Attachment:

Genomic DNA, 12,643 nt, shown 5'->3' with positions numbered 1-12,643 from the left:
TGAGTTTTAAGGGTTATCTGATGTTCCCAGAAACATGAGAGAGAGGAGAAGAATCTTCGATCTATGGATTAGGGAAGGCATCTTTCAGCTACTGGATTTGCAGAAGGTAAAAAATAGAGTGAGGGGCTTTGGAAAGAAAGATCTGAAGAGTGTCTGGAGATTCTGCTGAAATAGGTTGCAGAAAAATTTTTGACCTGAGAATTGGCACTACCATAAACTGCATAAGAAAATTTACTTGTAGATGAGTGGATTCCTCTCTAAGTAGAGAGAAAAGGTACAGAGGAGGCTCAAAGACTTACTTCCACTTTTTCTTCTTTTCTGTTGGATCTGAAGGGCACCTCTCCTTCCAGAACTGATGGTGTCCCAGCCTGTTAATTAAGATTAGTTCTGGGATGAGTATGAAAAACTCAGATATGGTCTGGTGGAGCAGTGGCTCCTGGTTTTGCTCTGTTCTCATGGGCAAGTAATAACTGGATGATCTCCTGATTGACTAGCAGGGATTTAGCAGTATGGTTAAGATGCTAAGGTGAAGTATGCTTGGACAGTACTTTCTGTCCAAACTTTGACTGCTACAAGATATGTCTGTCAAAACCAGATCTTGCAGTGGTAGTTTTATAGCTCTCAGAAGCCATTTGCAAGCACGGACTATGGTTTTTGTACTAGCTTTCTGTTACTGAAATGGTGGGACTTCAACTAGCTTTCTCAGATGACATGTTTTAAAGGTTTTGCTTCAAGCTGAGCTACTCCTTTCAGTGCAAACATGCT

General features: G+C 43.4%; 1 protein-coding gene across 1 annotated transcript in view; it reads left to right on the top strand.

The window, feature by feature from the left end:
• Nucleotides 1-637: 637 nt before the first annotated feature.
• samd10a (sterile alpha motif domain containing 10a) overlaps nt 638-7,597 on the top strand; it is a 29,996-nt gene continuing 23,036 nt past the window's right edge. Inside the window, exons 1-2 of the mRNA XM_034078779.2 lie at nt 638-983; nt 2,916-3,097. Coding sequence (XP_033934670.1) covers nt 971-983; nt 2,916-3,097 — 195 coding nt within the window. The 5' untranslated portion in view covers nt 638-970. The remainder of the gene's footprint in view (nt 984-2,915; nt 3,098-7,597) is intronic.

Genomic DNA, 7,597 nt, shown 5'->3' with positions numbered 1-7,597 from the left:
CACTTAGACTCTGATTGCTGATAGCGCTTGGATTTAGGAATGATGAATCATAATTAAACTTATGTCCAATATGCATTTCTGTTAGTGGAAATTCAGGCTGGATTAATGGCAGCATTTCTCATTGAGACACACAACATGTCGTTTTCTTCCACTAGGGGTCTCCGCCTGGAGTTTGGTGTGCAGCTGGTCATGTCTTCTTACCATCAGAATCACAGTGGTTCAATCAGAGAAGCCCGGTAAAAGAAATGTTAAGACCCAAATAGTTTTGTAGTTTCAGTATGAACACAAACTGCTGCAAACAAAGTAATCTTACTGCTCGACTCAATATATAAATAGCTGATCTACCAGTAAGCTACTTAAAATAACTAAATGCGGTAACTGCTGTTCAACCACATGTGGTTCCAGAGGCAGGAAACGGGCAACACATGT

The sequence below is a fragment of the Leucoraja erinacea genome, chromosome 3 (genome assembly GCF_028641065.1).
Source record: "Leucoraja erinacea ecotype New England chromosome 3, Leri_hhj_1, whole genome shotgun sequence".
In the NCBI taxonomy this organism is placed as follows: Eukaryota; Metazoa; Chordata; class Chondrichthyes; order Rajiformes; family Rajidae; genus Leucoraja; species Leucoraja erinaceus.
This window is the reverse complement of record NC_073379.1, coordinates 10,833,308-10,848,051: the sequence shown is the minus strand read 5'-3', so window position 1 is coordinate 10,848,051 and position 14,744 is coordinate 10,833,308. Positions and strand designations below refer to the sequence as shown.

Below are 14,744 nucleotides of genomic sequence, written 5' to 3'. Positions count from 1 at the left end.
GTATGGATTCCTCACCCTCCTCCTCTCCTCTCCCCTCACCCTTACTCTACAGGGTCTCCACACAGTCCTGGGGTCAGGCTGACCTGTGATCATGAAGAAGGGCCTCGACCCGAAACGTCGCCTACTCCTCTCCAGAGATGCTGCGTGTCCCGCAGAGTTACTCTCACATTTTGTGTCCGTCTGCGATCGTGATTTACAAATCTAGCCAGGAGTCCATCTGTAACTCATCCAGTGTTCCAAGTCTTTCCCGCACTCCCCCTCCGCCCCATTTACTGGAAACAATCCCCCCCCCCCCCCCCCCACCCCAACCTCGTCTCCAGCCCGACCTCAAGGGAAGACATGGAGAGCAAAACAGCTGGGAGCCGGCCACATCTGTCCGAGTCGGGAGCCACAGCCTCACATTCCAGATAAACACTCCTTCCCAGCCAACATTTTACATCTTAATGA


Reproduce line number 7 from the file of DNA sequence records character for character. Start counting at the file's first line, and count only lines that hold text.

Genomic DNA, 7,597 nt, shown 5'->3' with positions numbered 1-7,597 from the left: